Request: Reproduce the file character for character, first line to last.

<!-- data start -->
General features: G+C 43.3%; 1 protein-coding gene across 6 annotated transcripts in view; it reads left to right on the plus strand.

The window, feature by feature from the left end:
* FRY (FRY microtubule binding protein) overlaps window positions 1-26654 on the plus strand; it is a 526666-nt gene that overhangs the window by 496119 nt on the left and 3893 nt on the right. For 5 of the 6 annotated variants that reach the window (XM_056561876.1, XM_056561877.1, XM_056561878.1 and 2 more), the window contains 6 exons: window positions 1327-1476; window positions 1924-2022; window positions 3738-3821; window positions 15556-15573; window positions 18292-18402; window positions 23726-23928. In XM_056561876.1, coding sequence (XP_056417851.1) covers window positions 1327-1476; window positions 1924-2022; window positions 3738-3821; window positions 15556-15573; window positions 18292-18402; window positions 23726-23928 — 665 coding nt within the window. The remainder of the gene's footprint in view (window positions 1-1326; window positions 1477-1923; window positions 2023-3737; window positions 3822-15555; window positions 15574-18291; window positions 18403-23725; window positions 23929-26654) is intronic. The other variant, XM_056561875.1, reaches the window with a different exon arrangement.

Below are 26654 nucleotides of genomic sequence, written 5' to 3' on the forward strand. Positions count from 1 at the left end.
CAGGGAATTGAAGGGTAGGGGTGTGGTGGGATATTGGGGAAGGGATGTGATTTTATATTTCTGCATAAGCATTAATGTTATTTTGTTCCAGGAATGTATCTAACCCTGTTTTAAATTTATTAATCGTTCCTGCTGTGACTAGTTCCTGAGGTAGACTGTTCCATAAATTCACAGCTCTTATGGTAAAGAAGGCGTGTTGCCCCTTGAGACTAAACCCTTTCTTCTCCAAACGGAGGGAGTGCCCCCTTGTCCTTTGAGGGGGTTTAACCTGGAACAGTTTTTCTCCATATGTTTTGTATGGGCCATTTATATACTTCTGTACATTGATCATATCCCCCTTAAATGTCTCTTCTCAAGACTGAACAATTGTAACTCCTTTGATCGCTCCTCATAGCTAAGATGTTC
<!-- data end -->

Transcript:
General features: G+C 43.3%; 1 protein-coding gene across 6 annotated transcripts in view; it reads left to right on the plus strand.

The window, feature by feature from the left end:
* FRY (FRY microtubule binding protein) overlaps window positions 1-26654 on the plus strand; it is a 526666-nt gene that overhangs the window by 496119 nt on the left and 3893 nt on the right. For 5 of the 6 annotated variants that reach the window (XM_056561876.1, XM_056561877.1, XM_056561878.1 and 2 more), the window contains 6 exons: window positions 1327-1476; window positions 1924-2022; window positions 3738-3821; window positions 15556-15573; window positions 18292-18402; window positions 23726-23928. In XM_056561876.1, coding sequence (XP_056417851.1) covers window positions 1327-1476; window positions 1924-2022; window positions 3738-3821; window positions 15556-15573; window positions 18292-18402; window positions 23726-23928 — 665 coding nt within the window. The remainder of the gene's footprint in view (window positions 1-1326; window positions 1477-1923; window positions 2023-3737; window positions 3822-15555; window positions 15574-18291; window positions 18403-23725; window positions 23929-26654) is intronic. The other variant, XM_056561875.1, reaches the window with a different exon arrangement.

Below are 26654 nucleotides of genomic sequence, written 5' to 3' on the forward strand. Positions count from 1 at the left end.
CAGGGAATTGAAGGGTAGGGGTGTGGTGGGATATTGGGGAAGGGATGTGATTTTATATTTCTGCATAAGCATTAATGTTATTTTGTTCCAGGAATGTATCTAACCCTGTTTTAAATTTATTAATCGTTCCTGCTGTGACTAGTTCCTGAGGTAGACTGTTCCATAAATTCACAGCTCTTATGGTAAAGAAGGCGTGTTGCCCCTTGAGACTAAACCCTTTCTTCTCCAAACGGAGGGAGTGCCCCCTTGTCCTTTGAGGGGGTTTAACCTGGAACAGTTTTTCTCCATATGTTTTGTATGGGCCATTTATATACTTCTGTACATTGATCATATCCCCCTTAAATGTCTCTTCTCAAGACTGAACAATTGTAACTCCTTTGATCGCTCCTCATAGCTAAGATGTTC